Man-overboard training in the harbour basin
Interview with Rolf Fremgen, director of the Cuxhaven Sea Survival Centre and partner in the Cuxhaven Offshore Safety Training Centre (O.S.T. Cuxhaven GmbH & Co.KG)
Mr. Fremgen, you have been directing the Cuxhaven Sea Survival Centre (SSCC) since 2004. Why is it so important to complete a safety training course? And, what courses do you offer?
Whoever enters a wind park, no matter whether it is on- or offshore, has to take a special training course. That goes for everybody from the engineer right down to the service personnel. The social insurance organisation against occupational accidents generally states what safety courses are mandatory for on- and offshore personnel. They include basic courses lasting five days, courses for three days and one-day refresher courses that the personnel have to take every year. Of course, you can also book just one training module.
Courses are limited to no more than twelve persons, and there is one trainer for every two persons to make sure that everybody is taught all of the course content. Safety training is so important, because there are special rules that have to be followed for wind power plants. Safety and rescue training for one of these plants includes such things as climbing the tower, surviving on the high seas or even underwater exit from a helicopter that has fallen into the sea. There is also practice on fire fighting and safe transfer from ship to safe ground or from ship to ship. You can learn all of these things and apply them in hands-on exercises.
After 35 years of serving in the German Army, my training and experience in safety and rescue procedures prompted me to set up SSCC as a way of meaningfully using my free time in retirement. Together with my twelve-man team, we offer courses in survival at sea, helicopter escape training, ship safety, climbing and rescuing (for on- and offshore wind parks) and transfer training (such as climbing from boats to the wind park). The special courses for on- and offshore wind parks are also taught in cooperation with the Cuxhaven Offshore Safety Training Centre that I’m also a partner in.
Why is Cuxhaven the natural location for a training centre like this?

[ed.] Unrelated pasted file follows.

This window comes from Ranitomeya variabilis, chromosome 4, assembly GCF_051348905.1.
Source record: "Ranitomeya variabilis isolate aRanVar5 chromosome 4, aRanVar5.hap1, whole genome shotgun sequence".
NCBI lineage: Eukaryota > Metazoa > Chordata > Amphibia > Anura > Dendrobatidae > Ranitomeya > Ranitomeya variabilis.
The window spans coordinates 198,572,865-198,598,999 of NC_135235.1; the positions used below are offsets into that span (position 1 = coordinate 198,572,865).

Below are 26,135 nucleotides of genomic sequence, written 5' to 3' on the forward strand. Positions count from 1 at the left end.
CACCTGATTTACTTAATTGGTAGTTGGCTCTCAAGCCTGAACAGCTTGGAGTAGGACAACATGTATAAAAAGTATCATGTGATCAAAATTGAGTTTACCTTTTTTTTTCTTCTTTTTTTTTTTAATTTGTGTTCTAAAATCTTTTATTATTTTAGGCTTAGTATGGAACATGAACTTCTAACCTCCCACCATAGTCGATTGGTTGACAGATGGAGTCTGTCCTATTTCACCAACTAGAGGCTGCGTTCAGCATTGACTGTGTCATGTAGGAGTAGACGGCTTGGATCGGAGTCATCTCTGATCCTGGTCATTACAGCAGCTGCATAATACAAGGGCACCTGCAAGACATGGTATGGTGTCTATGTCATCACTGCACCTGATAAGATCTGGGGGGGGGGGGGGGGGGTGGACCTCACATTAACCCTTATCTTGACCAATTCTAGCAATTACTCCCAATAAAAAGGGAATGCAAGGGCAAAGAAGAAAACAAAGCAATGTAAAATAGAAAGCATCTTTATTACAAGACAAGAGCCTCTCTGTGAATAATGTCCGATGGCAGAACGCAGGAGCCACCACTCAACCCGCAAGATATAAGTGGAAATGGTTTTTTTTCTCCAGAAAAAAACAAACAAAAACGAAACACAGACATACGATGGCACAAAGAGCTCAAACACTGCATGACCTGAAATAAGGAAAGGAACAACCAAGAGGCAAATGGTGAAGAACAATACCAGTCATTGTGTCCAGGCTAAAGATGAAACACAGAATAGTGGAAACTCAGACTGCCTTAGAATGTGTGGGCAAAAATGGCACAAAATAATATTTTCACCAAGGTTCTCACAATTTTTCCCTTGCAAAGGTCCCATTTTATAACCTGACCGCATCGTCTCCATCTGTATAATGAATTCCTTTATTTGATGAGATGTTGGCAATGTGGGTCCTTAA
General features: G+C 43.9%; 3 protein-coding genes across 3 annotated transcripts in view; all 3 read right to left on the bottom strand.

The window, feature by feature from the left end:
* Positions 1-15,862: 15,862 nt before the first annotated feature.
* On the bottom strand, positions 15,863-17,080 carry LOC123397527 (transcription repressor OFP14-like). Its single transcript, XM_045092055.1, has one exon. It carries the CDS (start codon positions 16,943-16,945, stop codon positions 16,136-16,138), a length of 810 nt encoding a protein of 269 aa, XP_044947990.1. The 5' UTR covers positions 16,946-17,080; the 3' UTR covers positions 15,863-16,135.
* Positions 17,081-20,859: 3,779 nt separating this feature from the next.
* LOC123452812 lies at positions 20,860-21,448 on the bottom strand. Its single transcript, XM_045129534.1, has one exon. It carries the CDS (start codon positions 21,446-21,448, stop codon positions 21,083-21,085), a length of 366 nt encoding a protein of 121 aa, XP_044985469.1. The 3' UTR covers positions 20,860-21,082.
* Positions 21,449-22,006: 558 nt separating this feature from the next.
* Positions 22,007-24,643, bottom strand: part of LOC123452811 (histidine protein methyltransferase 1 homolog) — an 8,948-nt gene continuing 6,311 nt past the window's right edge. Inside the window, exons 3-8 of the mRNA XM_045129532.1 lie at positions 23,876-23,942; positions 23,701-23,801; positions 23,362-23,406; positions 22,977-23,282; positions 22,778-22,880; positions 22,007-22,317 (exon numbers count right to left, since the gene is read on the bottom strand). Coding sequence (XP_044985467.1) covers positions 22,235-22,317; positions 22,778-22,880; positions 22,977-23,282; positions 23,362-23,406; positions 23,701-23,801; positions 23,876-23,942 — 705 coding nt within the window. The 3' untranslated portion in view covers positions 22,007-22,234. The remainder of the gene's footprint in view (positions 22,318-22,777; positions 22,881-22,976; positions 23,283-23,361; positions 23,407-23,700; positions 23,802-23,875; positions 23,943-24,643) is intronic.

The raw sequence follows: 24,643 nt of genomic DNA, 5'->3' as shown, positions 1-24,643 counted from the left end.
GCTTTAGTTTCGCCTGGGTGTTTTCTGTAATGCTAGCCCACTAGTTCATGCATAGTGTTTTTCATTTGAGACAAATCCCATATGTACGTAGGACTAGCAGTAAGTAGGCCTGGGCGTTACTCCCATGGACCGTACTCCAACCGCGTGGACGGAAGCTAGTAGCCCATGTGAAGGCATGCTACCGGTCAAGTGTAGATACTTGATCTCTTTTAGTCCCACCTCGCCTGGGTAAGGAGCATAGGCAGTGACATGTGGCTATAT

When you talk about offshore, you have to go offshore. And that means going to the coast. Cuxhaven is the ideal location for a safety training centre with its geographic position at the mouth of the Elbe River and as an offshore base port. Real-life conditions have a major role to play in training. For instance, we also do man-overboard training in the harbour basin and transfer training at the Golf Beacon navigation aid that we are able to use with the approval of the Cuxhaven Shipping Authorities. It’s not surprising that the companies headquartered in Cuxhaven profit from this training centre. We are very flexible so that we can also find times for courses booked on short notice – that’s one of our stand-alone features.
We teach the STCW (standards of training, certification and watch keeping) refresher courses that we offer to ship crews together with Burkhard Rasch, the Cuxhaven captain and manager of the IMCS (Independent Marine Consultants and Surveyors). They go for four days with a curriculum that is similar to the courses mentioned above. We even had members of national and international ship crews in Cuxhaven for training in 2013.
What are the current developments and new projects?
We installed an exercise tower for practical exercises such as climbing and rescuing for the Cuxhaven Offshore Safety Training Centre (O.S.T.) in October of 2013. Beyond this, there is a new water training hall being built that is scheduled for activities starting in March of 2015, both for SSCC and O.S.T. Furthermore, we’re starting an entirely new training course in using emergency breathing apparatuses (HEED = helicopter emergency escape devices) in connection with the helicopter escape training course that we will included in our curriculum starting in December 2014.
In spite of a slack period in offshore wind power, we are still teaching our courses. As a matter of fact, we are even experiencing a slight rise over last year equalling five to six courses more than in 2013. After all, wind parks have to be serviced and maintained when they are finished. That means that the strategy for our safety training centres in Cuxhaven is definitely sustainable and will stay open in future.
Twelve students form two groups in the ship evacuation training course learning to stay close to each other to prevent cooling. This training course takes place in the ferryboat harbour. You can see the exercise tower in the background on the right-hand side.